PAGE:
a room with a large window
Suite at the Conrad Tokyo

Suites are more than just extra space. But hey, no one is complaining about the extra space either. Suites offer the highest floors, the best views and sometimes even complimentary access to lounges where you can eat and drink to your hearts content. There are plenty of tips on scoring any old hotel upgrade – but there’s one clever strategy for scoring upgrades to suites. Nothing is guaranteed, but if you want the best chance – tune in and put all these steps to use.

a city skyline at night
courtesy of Four Seasons Beijing.

Start With…

Book directly with the hotel, or through your favorite credit card’s booking site. Almost all Visa, Mastercard or American Express cards have special privileges like breakfast and a one category room upgrade, if available. Hotels are most likely to upgrade guests who booked directly with the hotel.

Room Category

The first key maneuver is picking the right room category. You want to look for the highest non suite room category. At many hotels the difference will be $20 per day or less. Aiming for the highest non suite room at booking means there’s only one place a hotel could put you, if they want to “upgrade” your stay. No guarantees, but this does work – often. Only do this if you’re comfortable with the difference in price between a standard room and the best non suite room. The higher you can go – the closer to a suite upgrade you’ll be.

a room with a large window
courtesy of Conrad Tokyo.

A Reason

Frequent guests snap up most of the upgrades, but not all. If you’re celebrating something, you should let the hotel know. Especially when dealing with hotels that are not major chains, you’ll find people who are eager to make your stay memorable. A first time visiting a city is a celebration and so is a birthday or any other milestone. Email the hotels reservation desk, or better yet – general manager in the weeks or days before your stay just letting them know how excited you are and what’s special about your stay. Do not specifically ask for an upgrade.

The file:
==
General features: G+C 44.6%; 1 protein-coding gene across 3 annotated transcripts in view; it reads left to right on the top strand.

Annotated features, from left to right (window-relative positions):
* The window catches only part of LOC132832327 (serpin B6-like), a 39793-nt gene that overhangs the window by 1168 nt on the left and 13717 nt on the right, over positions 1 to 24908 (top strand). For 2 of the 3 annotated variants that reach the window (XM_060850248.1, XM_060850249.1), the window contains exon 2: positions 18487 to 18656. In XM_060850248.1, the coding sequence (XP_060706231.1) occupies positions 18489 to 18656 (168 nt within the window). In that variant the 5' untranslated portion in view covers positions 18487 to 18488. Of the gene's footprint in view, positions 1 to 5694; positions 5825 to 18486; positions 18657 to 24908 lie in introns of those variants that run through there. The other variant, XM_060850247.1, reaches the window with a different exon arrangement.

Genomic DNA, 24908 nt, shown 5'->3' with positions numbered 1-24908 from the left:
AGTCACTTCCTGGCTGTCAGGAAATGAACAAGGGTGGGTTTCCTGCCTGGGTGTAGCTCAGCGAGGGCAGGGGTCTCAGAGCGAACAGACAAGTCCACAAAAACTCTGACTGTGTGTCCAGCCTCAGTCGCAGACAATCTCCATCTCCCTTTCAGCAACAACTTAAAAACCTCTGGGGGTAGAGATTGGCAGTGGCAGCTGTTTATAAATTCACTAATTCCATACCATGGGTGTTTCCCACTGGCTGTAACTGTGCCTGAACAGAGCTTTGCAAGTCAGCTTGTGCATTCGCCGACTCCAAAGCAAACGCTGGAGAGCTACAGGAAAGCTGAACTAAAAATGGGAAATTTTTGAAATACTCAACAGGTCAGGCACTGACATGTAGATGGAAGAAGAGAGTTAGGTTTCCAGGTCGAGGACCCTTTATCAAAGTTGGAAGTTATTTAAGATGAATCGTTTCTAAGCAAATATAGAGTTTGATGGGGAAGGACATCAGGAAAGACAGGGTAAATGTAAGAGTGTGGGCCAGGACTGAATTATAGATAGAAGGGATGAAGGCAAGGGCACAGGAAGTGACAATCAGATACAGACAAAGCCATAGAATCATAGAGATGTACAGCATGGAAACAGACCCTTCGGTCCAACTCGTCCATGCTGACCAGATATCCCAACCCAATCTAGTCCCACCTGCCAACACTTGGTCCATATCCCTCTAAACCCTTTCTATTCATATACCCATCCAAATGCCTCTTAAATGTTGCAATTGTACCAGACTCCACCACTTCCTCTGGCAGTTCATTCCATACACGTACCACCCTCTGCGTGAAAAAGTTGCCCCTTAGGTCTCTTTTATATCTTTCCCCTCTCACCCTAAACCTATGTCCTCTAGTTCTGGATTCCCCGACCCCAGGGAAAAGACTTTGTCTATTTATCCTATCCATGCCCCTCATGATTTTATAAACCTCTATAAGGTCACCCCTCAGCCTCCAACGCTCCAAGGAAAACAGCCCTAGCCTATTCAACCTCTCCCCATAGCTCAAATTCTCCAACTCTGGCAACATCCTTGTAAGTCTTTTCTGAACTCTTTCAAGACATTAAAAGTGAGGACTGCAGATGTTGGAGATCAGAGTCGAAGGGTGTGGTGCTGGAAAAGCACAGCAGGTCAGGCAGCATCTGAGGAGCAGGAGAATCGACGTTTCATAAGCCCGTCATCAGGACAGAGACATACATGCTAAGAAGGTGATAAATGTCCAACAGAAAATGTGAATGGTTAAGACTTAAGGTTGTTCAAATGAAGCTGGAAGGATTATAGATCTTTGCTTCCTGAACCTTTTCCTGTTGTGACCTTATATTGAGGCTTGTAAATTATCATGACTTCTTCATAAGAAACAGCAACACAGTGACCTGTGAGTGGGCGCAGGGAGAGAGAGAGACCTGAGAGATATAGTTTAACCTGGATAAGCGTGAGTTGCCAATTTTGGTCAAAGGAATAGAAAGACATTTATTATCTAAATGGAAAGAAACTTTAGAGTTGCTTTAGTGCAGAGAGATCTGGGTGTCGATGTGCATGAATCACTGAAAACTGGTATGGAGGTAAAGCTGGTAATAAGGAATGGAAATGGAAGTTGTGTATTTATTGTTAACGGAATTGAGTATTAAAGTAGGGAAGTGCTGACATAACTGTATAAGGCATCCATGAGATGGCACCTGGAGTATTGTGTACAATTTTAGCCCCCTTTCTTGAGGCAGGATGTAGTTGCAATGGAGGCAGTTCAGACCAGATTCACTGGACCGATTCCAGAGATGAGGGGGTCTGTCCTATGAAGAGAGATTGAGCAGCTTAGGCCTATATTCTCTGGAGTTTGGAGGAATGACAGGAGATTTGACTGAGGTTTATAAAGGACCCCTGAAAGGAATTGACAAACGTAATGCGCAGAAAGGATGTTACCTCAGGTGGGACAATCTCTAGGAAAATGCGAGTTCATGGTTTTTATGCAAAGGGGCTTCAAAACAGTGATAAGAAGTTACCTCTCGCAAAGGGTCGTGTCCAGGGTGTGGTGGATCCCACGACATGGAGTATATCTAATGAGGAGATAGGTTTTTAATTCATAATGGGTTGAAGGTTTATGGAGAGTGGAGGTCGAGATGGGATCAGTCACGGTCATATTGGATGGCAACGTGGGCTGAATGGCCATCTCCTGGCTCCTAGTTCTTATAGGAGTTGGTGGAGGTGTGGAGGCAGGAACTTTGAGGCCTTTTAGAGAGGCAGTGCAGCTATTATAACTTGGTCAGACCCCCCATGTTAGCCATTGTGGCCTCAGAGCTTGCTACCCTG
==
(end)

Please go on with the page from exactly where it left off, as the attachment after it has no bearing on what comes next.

The Tip

It’s always nice to get off on a solid footing when staying at any hotel. Upgrade or not, it can never hurt to tip the person checking you in. If they have ability to upgrade you – and haven’t already, it can be a deciding factor. At the very least – it signals you are a customer who cares about the staff. Like all things: don’t expect anything, but hope for the best.

Have you scored any suite upgrades?


Gilbert Ott

Gilbert Ott is an ever curious traveler and one of the world's leading travel experts. His adventures take him all over the globe, often spanning over 200,000 miles a year and his travel exploits are regularly...

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  1. How does tipping the check in agent work without looking like a “bribe”? Never done that and am confused how to go about it. Usually a tip is given for some type of service, not sure checking me into my room would qualify as a service needing a tip…

  2. How much do you tip the front desk person who checks you in? What do you say and when do you hand in them the tip? In foreign countries, do you have to tip in their currency?

  3. I have considered tipping front desk staff at first intro as demeaning and crass. Clearly it is just a bribe to do something they would not normally do or to get them to do something they should be doing anyway. Perhaps I am wrong.

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